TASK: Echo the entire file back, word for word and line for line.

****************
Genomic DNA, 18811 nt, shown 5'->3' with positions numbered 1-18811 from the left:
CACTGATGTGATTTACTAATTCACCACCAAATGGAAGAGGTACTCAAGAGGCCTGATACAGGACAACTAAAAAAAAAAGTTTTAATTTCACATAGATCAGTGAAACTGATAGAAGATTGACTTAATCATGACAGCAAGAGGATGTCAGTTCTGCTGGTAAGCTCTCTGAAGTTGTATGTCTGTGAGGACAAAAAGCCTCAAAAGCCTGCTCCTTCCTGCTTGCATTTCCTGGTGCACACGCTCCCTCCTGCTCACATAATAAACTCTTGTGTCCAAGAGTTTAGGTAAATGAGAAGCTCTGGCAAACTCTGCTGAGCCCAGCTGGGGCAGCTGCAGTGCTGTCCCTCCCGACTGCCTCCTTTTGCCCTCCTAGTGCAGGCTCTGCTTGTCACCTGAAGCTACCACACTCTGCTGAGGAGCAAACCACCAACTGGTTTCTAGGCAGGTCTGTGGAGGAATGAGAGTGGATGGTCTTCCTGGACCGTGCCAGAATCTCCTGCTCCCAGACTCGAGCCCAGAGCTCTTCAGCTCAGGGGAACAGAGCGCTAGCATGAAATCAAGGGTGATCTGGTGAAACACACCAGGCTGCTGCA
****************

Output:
Genomic DNA, 18811 nt, shown 5'->3' with positions numbered 1-18811 from the left:
CACTGATGTGATTTACTAATTCACCACCAAATGGAAGAGGTACTCAAGAGGCCTGATACAGGACAACTAAAAAAAAAAGTTTTAATTTCACATAGATCAGTGAAACTGATAGAAGATTGACTTAATCATGACAGCAAGAGGATGTCAGTTCTGCTGGTAAGCTCTCTGAAGTTGTATGTCTGTGAGGACAAAAAGCCTCAAAAGCCTGCTCCTTCCTGCTTGCATTTCCTGGTGCACACGCTCCCTCCTGCTCACATAATAAACTCTTGTGTCCAAGAGTTTAGGTAAATGAGAAGCTCTGGCAAACTCTGCTGAGCCCAGCTGGGGCAGCTGCAGTGCTGTCCCTCCCGACTGCCTCCTTTTGCCCTCCTAGTGCAGGCTCTGCTTGTCACCTGAAGCTACCACACTCTGCTGAGGAGCAAACCACCAACTGGTTTCTAGGCAGGTCTGTGGAGGAATGAGAGTGGATGGTCTTCCTGGACCGTGCCAGAATCTCCTGCTCCCAGACTCGAGCCCAGAGCTCTTCAGCTCAGGGGAACAGAGCGCTAGCATGAAATCAAGGGTGATCTGGTGAAACACACCAGGCTGCTGCA